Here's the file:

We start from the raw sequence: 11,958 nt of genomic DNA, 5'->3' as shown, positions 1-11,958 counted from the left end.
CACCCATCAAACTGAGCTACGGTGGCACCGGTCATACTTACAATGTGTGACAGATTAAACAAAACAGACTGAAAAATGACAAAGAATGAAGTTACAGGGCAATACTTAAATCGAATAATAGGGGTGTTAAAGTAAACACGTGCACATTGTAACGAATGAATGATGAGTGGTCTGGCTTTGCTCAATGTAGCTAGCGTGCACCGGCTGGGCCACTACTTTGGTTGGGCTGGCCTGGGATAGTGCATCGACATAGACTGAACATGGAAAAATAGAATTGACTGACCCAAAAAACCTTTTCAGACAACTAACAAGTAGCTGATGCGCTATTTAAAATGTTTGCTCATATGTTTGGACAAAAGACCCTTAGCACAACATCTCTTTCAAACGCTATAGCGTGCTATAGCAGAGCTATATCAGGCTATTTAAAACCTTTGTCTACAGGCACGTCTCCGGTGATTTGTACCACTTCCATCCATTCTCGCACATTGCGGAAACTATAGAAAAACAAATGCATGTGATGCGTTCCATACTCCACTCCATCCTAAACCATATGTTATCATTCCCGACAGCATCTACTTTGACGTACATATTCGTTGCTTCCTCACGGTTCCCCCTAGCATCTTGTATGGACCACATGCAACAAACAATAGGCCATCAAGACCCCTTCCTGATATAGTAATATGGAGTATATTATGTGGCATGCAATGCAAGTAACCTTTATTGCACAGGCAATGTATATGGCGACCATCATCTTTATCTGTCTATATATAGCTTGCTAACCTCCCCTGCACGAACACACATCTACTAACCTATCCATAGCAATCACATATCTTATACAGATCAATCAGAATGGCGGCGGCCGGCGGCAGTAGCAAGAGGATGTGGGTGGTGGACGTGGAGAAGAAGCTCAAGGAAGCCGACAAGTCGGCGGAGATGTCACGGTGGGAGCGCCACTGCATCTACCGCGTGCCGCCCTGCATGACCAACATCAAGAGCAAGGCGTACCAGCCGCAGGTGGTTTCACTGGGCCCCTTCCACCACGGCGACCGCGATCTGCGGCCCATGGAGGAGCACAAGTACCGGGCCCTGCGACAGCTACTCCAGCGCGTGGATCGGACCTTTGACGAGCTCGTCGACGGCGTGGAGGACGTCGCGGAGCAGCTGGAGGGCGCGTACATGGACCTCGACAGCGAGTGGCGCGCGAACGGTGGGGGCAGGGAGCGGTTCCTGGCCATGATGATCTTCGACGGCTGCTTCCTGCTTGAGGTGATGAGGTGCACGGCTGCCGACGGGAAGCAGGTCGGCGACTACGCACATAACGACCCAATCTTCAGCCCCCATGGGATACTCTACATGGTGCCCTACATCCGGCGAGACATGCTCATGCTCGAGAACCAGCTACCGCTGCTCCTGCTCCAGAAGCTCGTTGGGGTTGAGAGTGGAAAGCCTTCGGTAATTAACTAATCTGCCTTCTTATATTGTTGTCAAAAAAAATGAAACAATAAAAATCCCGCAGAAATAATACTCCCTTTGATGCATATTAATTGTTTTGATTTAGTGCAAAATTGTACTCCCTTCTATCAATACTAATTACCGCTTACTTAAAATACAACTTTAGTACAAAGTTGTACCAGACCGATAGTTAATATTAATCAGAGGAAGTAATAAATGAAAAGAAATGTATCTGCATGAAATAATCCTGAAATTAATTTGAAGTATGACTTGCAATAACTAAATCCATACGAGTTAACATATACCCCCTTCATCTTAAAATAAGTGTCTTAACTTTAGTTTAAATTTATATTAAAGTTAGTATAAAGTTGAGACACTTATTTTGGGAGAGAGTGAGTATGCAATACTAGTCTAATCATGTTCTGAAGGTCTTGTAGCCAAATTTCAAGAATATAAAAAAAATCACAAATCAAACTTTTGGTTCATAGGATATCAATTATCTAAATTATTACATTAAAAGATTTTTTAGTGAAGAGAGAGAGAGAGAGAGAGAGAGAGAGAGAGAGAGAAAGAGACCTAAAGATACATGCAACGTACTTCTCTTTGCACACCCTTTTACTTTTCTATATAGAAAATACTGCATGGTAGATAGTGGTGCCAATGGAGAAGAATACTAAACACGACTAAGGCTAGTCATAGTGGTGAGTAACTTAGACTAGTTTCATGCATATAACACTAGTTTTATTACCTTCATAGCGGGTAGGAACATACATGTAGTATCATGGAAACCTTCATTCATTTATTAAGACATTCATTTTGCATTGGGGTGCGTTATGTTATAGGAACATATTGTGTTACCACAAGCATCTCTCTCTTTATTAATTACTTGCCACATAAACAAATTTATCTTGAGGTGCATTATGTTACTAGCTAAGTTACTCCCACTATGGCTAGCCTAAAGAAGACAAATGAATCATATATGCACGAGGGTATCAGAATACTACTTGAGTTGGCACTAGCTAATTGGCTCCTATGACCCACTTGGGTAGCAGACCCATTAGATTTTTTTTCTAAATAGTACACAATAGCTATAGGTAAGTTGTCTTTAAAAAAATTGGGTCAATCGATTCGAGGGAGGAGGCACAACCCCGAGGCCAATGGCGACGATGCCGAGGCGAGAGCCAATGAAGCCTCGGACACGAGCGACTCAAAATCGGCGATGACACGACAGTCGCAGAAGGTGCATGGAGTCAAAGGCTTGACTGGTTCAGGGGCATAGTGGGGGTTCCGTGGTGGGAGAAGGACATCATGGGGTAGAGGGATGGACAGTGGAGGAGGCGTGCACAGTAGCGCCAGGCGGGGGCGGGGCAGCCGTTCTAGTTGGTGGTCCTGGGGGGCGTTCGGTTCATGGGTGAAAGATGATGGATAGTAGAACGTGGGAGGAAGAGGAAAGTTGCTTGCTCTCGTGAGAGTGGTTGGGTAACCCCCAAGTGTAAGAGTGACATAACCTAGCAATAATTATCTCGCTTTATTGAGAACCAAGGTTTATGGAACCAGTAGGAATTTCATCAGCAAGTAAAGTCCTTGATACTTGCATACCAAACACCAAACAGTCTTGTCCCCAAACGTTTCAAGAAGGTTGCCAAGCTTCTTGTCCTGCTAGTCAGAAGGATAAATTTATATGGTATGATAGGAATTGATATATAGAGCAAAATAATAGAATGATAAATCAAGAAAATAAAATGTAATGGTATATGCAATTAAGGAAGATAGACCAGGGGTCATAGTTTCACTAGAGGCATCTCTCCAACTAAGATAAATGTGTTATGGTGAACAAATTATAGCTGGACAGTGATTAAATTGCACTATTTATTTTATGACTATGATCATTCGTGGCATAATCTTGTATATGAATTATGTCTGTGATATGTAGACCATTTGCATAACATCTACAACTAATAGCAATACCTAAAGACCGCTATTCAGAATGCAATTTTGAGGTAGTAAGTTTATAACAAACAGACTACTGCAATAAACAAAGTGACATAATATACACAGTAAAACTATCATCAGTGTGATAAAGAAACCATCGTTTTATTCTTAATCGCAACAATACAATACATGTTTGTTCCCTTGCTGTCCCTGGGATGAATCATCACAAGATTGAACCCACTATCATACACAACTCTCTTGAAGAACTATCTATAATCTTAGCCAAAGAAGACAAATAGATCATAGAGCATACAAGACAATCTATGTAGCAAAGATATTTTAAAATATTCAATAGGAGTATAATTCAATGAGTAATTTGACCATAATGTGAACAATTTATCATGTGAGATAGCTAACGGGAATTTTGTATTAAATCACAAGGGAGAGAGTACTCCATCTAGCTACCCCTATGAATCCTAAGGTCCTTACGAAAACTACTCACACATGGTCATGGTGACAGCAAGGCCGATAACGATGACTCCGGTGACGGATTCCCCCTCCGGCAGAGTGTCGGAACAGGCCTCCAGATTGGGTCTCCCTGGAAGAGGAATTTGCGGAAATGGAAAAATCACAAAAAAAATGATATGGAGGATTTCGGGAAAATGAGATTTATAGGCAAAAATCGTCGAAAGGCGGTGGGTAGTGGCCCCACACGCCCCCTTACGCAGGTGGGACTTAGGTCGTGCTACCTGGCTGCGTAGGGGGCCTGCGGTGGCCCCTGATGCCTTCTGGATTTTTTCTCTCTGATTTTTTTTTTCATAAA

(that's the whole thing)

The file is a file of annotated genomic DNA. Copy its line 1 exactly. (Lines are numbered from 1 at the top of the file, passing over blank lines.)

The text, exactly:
We start from the raw sequence: 11,958 nt of genomic DNA, 5'->3' as shown, positions 1-11,958 counted from the left end.